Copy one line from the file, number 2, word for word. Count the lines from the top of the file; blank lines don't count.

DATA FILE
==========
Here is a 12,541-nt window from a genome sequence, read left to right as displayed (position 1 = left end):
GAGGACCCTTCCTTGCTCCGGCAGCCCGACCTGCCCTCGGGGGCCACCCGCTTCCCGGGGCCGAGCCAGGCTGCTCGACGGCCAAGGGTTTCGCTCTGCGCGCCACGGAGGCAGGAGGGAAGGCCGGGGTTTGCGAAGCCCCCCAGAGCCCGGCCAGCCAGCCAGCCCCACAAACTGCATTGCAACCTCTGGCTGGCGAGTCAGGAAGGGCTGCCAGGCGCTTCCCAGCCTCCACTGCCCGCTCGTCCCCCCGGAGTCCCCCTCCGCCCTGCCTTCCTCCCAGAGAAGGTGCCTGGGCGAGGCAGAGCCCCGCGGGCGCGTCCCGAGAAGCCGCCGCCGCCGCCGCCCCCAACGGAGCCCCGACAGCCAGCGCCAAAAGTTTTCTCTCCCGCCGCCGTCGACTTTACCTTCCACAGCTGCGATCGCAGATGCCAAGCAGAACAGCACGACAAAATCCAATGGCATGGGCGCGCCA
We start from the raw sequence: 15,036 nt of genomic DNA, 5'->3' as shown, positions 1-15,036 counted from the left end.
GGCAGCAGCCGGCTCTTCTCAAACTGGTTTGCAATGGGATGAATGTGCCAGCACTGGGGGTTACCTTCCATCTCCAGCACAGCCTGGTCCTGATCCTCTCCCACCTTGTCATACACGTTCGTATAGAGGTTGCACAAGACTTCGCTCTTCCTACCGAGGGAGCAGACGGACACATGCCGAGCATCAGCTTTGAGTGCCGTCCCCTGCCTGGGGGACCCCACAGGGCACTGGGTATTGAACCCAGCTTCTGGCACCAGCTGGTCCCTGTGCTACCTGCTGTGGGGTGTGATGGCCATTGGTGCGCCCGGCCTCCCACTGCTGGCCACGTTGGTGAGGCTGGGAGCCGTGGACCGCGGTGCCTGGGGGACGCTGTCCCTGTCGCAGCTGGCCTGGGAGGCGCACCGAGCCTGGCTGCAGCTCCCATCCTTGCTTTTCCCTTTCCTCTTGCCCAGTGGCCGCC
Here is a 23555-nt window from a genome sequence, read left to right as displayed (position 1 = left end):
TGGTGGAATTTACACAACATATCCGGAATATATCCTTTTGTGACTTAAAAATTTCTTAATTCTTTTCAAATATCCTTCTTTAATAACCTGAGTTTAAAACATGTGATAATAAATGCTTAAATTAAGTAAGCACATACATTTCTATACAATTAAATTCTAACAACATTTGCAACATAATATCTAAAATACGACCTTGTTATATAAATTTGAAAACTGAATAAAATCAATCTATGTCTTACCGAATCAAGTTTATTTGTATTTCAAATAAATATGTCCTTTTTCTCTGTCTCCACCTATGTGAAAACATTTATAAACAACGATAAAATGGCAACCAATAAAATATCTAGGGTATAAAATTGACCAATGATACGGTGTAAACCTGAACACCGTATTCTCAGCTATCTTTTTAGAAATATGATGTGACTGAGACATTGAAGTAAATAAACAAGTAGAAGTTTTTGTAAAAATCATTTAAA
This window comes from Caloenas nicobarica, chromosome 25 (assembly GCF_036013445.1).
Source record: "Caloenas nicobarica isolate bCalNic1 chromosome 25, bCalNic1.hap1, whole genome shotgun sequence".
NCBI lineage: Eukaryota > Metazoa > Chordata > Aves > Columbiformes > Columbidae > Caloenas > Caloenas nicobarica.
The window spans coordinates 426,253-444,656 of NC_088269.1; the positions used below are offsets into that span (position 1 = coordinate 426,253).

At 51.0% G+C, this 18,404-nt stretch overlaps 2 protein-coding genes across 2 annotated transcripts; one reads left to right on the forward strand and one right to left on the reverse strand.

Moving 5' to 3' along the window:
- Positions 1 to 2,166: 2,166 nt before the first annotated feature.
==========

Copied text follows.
GAGGACCCTTCCTTGCTCCGGCAGCCCGACCTGCCCTCGGGGGCCACCCGCTTCCCGGGGCCGAGCCAGGCTGCTCGACGGCCAAGGGTTTCGCTCTGCGCGCCACGGAGGCAGGAGGGAAGGCCGGGGTTTGCGAAGCCCCCCAGAGCCCGGCCAGCCAGCCAGCCCCACAAACTGCATTGCAACCTCTGGCTGGCGAGTCAGGAAGGGCTGCCAGGCGCTTCCCAGCCTCCACTGCCCGCTCGTCCCCCCGGAGTCCCCCTCCGCCCTGCCTTCCTCCCAGAGAAGGTGCCTGGGCGAGGCAGAGCCCCGCGGGCGCGTCCCGAGAAGCCGCCGCCGCCGCCGCCCCCAACGGAGCCCCGACAGCCAGCGCCAAAAGTTTTCTCTCCCGCCGCCGTCGACTTTACCTTCCACAGCTGCGATCGCAGATGCCAAGCAGAACAGCACGACAAAATCCAATGGCATGGGCGCGCCA